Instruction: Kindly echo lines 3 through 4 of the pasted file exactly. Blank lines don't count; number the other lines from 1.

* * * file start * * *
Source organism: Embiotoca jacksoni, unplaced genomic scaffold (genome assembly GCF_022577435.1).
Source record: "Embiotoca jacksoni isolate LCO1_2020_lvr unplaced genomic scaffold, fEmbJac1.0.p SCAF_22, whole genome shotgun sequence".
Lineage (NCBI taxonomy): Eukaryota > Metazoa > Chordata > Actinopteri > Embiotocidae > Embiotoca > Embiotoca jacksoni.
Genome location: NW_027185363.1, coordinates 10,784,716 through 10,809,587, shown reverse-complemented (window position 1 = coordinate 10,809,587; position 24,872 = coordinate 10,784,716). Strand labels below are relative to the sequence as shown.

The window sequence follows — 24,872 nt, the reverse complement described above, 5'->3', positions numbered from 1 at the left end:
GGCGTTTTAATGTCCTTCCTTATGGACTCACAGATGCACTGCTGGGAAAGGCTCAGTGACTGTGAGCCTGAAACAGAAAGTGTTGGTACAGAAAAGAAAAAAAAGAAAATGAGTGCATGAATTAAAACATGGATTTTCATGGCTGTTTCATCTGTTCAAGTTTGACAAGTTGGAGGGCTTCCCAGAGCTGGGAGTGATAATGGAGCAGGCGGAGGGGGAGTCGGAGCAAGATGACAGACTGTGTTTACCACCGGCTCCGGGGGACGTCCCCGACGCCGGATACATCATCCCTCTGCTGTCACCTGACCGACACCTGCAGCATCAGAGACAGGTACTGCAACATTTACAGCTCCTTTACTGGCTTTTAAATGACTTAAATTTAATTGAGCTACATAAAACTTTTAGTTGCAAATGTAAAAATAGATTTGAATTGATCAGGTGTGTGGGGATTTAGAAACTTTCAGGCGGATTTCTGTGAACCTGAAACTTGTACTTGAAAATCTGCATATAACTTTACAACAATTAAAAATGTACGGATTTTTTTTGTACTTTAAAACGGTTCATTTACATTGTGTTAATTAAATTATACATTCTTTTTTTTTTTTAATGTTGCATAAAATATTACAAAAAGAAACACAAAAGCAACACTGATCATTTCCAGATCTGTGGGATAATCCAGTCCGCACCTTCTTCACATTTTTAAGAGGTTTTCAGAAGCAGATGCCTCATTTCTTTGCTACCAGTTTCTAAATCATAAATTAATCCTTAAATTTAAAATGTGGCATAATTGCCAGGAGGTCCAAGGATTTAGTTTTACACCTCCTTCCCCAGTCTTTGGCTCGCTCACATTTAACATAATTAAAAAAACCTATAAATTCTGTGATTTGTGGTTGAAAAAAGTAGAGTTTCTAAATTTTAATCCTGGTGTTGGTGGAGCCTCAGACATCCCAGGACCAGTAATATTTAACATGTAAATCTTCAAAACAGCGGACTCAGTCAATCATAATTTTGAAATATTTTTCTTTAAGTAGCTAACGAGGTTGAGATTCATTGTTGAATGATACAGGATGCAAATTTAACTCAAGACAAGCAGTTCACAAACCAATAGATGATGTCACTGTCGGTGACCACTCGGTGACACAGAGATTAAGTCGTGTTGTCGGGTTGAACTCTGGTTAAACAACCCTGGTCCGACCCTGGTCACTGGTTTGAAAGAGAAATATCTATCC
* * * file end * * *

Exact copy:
Lineage (NCBI taxonomy): Eukaryota > Metazoa > Chordata > Actinopteri > Embiotocidae > Embiotoca > Embiotoca jacksoni.
Genome location: NW_027185363.1, coordinates 10,784,716 through 10,809,587, shown reverse-complemented (window position 1 = coordinate 10,809,587; position 24,872 = coordinate 10,784,716). Strand labels below are relative to the sequence as shown.